Proceeding in court in the defendant’s absence
By: Gary Muldoon
Muldoon, Getz & Reston
Rochester, New York
When charged with a criminal offense, a defendant is expected to appear at all court proceedings, unless excused by the court, see People v. Dhanraj, 40 Misc 3d 250 (NY City Crim Ct 2013). If the defendant fails to appear, a bench warrant may be issued. CPL 1.20(3).
A defendant has the right to be present for trial. Where a defendant does not appear for trial, the trial may proceed without the defendant, but only if the judge has previously provided Parker warnings, and the judge makes a finding that defendant’s absence was willful, People v. Parker, 57 NY2d 136 (1982). A defendant who is absent at trial is deemed to have given decision-making authority to the attorney, People v. Cannady, 127 Misc 2d 783 (Sup 1985), judgment affirmed 138 AD2d 616 (2d Dept 1988).
Plea and sentencing
Where a defendant fails to appear for trial, the judge may also sentence the defendant in absentia, where the defendant was given Parker warnings, People v. Sanchez, 65 NY2d 436 (1985). But if none were given, sentencing in absentia is improper, People v. Corley, 67 NY2d 105 (1986).
A defendant has the right to be present at the time of plea and sentence. CPL 220.50(1), 340.20(2), 380.40. The defendant may accept an adjournment in contemplation of dismissal in absentia. A defendant may plead guilty by mail to a traffic infraction, other than to a third speeding offense in 18 months, VTL § 1805. A defendant may also plead guilty in absentia to a violation or misdemeanor, with court permission, CPL 220.50(1), 340.20. The defendant in writing may waive the right to be present for sentencing on a misdemeanor of violation, CPL 380.40(2). However, with a felony, both the guilty plea and sentencing require defendant’s personal appearance, CPL 220.50(1), 380.40(2).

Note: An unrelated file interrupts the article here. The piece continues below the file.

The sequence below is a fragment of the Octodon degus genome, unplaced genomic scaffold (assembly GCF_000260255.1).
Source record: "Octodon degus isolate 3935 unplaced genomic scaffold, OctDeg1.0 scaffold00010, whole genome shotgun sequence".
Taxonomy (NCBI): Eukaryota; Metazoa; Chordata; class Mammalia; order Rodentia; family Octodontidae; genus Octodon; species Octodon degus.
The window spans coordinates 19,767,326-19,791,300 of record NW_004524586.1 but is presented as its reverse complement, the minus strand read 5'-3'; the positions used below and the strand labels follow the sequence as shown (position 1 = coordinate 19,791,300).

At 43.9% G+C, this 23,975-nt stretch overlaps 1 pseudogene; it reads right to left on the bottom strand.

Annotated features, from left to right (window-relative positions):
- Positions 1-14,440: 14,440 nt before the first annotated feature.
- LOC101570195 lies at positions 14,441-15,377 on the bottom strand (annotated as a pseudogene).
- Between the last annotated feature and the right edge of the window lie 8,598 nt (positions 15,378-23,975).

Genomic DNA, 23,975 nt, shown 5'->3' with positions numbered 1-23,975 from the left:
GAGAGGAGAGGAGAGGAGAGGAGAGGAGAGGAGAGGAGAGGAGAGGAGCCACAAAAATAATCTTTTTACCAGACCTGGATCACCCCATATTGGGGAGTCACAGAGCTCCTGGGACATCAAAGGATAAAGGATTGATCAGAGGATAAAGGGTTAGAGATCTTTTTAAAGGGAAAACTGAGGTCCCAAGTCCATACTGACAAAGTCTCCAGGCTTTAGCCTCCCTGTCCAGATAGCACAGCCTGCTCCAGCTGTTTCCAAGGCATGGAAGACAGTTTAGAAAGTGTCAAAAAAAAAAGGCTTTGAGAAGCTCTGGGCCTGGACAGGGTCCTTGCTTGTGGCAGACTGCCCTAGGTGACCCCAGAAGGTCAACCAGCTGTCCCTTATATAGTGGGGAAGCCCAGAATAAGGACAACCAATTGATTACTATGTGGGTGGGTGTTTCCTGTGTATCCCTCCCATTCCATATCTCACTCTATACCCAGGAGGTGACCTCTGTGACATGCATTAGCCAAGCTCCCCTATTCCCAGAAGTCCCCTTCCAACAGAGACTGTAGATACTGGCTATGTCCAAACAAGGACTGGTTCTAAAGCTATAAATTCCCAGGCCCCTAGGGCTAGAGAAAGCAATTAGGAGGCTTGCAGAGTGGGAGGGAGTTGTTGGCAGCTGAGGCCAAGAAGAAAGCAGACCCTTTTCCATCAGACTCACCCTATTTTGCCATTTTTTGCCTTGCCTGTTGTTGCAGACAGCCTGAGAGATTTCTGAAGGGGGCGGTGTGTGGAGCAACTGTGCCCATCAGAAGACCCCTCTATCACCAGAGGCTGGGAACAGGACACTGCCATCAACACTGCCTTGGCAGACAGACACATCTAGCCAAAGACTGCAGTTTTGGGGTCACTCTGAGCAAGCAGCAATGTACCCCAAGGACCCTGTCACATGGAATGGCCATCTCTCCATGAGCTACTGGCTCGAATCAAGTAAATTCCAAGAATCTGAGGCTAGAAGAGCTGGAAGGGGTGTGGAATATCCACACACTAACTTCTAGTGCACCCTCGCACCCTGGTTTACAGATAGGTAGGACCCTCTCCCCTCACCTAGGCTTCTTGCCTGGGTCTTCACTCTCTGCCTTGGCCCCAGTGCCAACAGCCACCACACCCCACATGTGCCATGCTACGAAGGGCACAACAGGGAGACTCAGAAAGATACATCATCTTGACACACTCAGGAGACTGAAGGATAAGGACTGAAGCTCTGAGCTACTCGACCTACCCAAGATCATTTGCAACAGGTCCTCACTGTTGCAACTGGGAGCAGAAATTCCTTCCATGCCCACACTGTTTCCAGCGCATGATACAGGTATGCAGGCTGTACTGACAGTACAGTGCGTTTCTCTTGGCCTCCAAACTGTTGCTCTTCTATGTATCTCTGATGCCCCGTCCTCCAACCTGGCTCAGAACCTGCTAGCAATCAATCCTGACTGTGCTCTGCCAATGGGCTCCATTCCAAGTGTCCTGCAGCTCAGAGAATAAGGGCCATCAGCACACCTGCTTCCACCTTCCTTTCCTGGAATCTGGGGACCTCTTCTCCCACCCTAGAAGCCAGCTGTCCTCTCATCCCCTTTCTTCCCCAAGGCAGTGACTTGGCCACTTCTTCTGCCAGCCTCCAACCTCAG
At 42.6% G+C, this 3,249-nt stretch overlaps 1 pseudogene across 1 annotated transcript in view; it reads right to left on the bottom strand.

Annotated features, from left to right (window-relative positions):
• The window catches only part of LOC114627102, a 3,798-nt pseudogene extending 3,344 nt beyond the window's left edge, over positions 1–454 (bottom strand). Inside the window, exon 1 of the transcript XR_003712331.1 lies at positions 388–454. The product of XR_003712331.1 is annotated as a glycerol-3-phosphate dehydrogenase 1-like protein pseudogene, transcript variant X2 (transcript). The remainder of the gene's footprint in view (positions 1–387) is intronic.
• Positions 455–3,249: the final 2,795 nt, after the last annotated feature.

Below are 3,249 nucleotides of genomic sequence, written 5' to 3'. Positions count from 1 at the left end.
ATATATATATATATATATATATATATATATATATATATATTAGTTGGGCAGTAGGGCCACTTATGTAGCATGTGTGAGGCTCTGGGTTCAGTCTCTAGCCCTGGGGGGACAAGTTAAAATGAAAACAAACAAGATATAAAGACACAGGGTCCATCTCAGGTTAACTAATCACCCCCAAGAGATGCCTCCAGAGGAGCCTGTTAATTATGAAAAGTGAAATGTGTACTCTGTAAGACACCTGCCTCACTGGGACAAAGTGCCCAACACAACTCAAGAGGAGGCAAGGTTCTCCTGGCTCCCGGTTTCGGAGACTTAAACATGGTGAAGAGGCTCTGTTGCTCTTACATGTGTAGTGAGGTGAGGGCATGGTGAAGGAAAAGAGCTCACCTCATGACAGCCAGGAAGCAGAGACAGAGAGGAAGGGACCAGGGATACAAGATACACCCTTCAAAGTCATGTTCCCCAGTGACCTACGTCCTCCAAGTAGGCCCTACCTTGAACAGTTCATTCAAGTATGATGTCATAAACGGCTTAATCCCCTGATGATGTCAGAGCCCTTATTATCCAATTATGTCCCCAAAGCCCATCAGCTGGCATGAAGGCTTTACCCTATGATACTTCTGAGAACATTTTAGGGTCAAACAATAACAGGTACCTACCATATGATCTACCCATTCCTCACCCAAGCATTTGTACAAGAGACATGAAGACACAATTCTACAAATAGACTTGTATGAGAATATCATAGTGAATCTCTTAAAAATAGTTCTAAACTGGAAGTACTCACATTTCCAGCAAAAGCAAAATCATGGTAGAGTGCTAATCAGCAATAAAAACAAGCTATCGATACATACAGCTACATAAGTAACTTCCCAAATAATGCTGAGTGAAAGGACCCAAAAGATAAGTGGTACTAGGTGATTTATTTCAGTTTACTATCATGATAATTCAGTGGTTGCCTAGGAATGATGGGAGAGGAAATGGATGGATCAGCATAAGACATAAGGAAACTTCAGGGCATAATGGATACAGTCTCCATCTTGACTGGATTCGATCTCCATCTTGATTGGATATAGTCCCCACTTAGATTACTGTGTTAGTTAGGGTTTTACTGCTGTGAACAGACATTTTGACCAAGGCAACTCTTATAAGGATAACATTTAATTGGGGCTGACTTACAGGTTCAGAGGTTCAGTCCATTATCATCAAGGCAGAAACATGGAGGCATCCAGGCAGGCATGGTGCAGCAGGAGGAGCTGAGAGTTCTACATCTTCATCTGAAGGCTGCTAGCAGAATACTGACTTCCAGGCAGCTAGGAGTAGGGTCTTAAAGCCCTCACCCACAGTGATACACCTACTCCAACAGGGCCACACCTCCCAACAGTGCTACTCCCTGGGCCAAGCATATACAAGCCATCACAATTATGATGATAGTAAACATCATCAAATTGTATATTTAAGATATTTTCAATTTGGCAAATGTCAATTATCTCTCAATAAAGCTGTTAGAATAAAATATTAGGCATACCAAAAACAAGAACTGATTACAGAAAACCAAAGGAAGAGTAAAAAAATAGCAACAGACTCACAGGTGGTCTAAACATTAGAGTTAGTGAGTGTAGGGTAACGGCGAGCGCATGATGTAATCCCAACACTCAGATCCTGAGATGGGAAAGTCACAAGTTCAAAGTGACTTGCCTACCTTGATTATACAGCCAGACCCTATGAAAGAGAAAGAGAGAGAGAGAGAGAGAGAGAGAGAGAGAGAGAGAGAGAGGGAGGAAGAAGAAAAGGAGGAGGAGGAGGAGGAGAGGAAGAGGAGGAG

A defendant has the right to be personally present at sentencing, People v. Carter, 51 AD3d 1139 (3d Dept 2008). If a defendant who has pleaded guilty fails to return for sentencing, the judge may impose a higher sentence than what had been promised, but only if Outley warnings were given, People v. Outley, 80 NY2d 702 (1993).
With an absentee defendant, the judge may also conduct an enhanced sentencing hearing. An absent defendant is deemed to have forfeited the right to dispute a persistent sentencing information, People v. Blaydes, 19 AD3d 935 (3d Dept 2005).
Upon proper notice to the defendant, a probation violation hearing may be conducted in the defendant’s absence, People v. Severino, 44 AD3d 1077 (2d Dept 2007).
A defendant has the right to be present at a SORA hearing, People v. Distaffen, 71 AD3d 1597 (4th Dept 2010).
© 2014 by Gary Muldoon